“No pollution. No foreign wars. No smog. No noise.” This, no less, is the ambition of two unlikely Canadian inventors who have developed the first ever practical and affordable solar-powered vehicle. Three years of trials, errors and many more trials have culminated in a fully working three-wheeled bike and an upright scooter that are completely fuel-less – and now they want you to build one. They are not entrepreneurs, not even trained engineers; they just want to change the world’s relationship with oil-fuelled transportation. And all the plans are laid out on the internet. “We want people to build their own solar transportation,” Will Scully tells me. “And we’ve shown them how.”
Blu-tacked on a wall in a disused warehouse in East Montreal, Canada, is a photograph of a woman cycling through the Chinese countryside, struggling to carry her goods to market. This picture is their inspiration. “We believe that the peasants of China and India will be the first to adopt solar transportation,” Scully continues. “They do not have a “car culture” – which we regard as a global sickness. But the devastation the motor-car has caused to the environment is the real stimulation for the venture.”
The founder of the project and Scully’s partner is Jeff Dekzsty. He is an avant-garde artist and might easily have walked out of Easy Rider. Although his life-long pursuit for a car-free world has been far from a clear, straight road, his passion is insatiable. The part of welfare that doesn’t go on rent he spends on the “BioMod” initiative. For food he scrapes around Montreal’s garbage cans. In these “dumpster-diving” expeditions he can also find prohibitively expensive plastics and parts.
The duo met while Dekzsty was looking for a welding machine three years ago. Fortunately, Scully - the president of his great great grandfather’s firm William Scully Ltd, which make uniform headwear for the world famous Canadian Mounted Police and military insignia - owned one.
The partnership forged, they worked long into the dark winter nights in an empty floor below the hat and badge factory developing their ideas. The workshop is covered in bike parts, all manner of tools and early models of their “Vee”. In the corner, a six-seater they are working on charges under strip lights. It looks like a museum of the future.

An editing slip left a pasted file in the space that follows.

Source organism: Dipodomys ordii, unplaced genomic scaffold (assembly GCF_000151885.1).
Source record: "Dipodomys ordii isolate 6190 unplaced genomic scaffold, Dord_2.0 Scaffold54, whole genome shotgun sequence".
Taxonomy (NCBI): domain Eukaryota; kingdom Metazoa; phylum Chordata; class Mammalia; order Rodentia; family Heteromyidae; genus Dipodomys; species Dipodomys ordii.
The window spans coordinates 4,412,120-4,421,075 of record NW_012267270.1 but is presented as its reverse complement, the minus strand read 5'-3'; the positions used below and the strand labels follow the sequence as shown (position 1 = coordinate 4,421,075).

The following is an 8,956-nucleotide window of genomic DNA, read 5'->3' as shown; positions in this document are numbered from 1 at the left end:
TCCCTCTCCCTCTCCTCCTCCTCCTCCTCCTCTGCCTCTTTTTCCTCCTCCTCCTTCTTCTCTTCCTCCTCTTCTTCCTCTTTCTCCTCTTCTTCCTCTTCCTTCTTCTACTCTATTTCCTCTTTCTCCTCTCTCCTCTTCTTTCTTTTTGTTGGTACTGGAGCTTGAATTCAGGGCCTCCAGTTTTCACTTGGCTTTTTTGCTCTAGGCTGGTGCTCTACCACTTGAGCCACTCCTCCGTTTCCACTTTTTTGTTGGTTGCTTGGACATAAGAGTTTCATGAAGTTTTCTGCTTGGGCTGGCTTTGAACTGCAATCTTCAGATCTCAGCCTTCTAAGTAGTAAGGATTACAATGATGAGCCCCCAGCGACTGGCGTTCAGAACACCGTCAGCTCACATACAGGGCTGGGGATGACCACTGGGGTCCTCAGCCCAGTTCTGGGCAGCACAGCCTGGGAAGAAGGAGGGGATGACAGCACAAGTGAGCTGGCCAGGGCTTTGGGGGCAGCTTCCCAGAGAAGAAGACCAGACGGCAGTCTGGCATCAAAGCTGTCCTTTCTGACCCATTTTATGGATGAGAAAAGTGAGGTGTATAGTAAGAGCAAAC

However, while they work alone, ideas and encouragement flood in through the MSN discussion forum on a daily basis. “This is an open-source project, everybody is a developer so the technology advances faster,” Scully says.
Casting an eye over the machinery and plans sprawled across a table I suggest it looks complicated for the layman. “I’m not an engineer and I have done this,” Scully replies. “It does represent work and effort but with basic tools and materials it can be done.”
The “Ambient Light Vehicles” or “Vees” are powered directly from light. On the roof of the one-seater Vee are solar cells that trickle charge lithium-ion virtual capacitors, basically packs of normal mobile phone batteries bought on the surplus market. These then directly power a magnetic hub fixed to the front wheel. Unlike many previous solar-powered vehicles it does not fuel a motor and there are no moving parts. Dekzsty likens it to photosynthesis in plants; it causes the process rather than fuels it.
“We believe that the peasants of China and India will be the first to adopt solar transportation,” Scully continues. “They do not have a “car culture” – which we regard as a global sickness."
Aptly, it was through the flowers and fauna of the Laurentian Mountains that they completed a successful 280km journey this August - with upward speeds of 34km/h. “We proved you can travel by the sun’s power in real conditions. Real roads, hills, real temperate-woodland climate, rain, bumps and rush hour traffic. Basically we took practical solar transportation to the people on that trip,” Scully says.
Several weeks later Dekzsty and Scully were to be seen zooming around the city again in two of the Vees, this time, though, amongst much less traffic on a car-free day. Their strange looking vehicles were keenly followed by bemused gazes, a local CBC camera crew and the Mayor of Montreal, who congratulated them on their unique achievement. After the meeting, the Mayor’s Office spokesman Darren Becker said, “The city is committed to alternative modes of transport the city with the goal to reduce gas emissions especially when you consider the skyrocketing costs of fuel. Clearly the 280km trip in the Laurentians can only serve as a positive example of an initiative that is environmentally-friendly.”
In September, with fully working vehicles and proof of their durability, they finally published their plans on-line for a Vee to make at home. In total the magnetic-drives (wheel hubs), solar modules and cell phone batteries will cost you about £740. For the frame you use “whatever you have available”. And if that sounds a little complicated, the upright scooter Scully has developed is available in a complete kit form.
As people begin to replace their gas-guzzling MPGs with light-powered vehicles, Dekzsty and Scully believe this could signal the beginning of a completely new way of life in societies across the planet. They envisage cities with non-motor routes that would gain priority over cars and a geo-political atmosphere where the deadly hunt for scarce oil is vanquished.
“Toxic fumes aside, the day we burn the last drop of oil is the same day we say goodbye to plastics, synthetic rubber and computers. Our vehicles are the first real threat to the motor car, in all of its deadly permutations.”
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